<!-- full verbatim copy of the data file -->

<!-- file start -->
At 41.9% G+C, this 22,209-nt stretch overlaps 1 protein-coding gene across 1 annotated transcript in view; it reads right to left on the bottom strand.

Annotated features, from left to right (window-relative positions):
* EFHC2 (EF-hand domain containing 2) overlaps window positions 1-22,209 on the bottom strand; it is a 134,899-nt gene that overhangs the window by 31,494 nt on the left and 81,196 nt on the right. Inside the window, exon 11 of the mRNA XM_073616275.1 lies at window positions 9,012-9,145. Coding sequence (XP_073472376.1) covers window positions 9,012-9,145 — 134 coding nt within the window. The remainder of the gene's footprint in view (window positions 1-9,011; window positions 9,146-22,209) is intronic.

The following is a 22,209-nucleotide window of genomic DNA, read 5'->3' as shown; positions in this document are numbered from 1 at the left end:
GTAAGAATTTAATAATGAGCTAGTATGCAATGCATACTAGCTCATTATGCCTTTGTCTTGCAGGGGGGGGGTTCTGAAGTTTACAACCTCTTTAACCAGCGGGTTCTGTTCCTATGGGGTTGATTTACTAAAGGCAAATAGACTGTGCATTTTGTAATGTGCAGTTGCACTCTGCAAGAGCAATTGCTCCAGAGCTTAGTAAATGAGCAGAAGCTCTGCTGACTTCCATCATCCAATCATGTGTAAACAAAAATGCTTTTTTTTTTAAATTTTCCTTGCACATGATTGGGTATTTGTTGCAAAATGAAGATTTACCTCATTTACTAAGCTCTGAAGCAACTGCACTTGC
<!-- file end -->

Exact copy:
At 41.9% G+C, this 22,209-nt stretch overlaps 1 protein-coding gene across 1 annotated transcript in view; it reads right to left on the bottom strand.

Annotated features, from left to right (window-relative positions):
* EFHC2 (EF-hand domain containing 2) overlaps window positions 1-22,209 on the bottom strand; it is a 134,899-nt gene that overhangs the window by 31,494 nt on the left and 81,196 nt on the right. Inside the window, exon 11 of the mRNA XM_073616275.1 lies at window positions 9,012-9,145. Coding sequence (XP_073472376.1) covers window positions 9,012-9,145 — 134 coding nt within the window. The remainder of the gene's footprint in view (window positions 1-9,011; window positions 9,146-22,209) is intronic.

The following is a 22,209-nucleotide window of genomic DNA, read 5'->3' as shown; positions in this document are numbered from 1 at the left end:
GTAAGAATTTAATAATGAGCTAGTATGCAATGCATACTAGCTCATTATGCCTTTGTCTTGCAGGGGGGGGGTTCTGAAGTTTACAACCTCTTTAACCAGCGGGTTCTGTTCCTATGGGGTTGATTTACTAAAGGCAAATAGACTGTGCATTTTGTAATGTGCAGTTGCACTCTGCAAGAGCAATTGCTCCAGAGCTTAGTAAATGAGCAGAAGCTCTGCTGACTTCCATCATCCAATCATGTGTAAACAAAAATGCTTTTTTTTTTAAATTTTCCTTGCACATGATTGGGTATTTGTTGCAAAATGAAGATTTACCTCATTTACTAAGCTCTGAAGCAACTGCACTTGC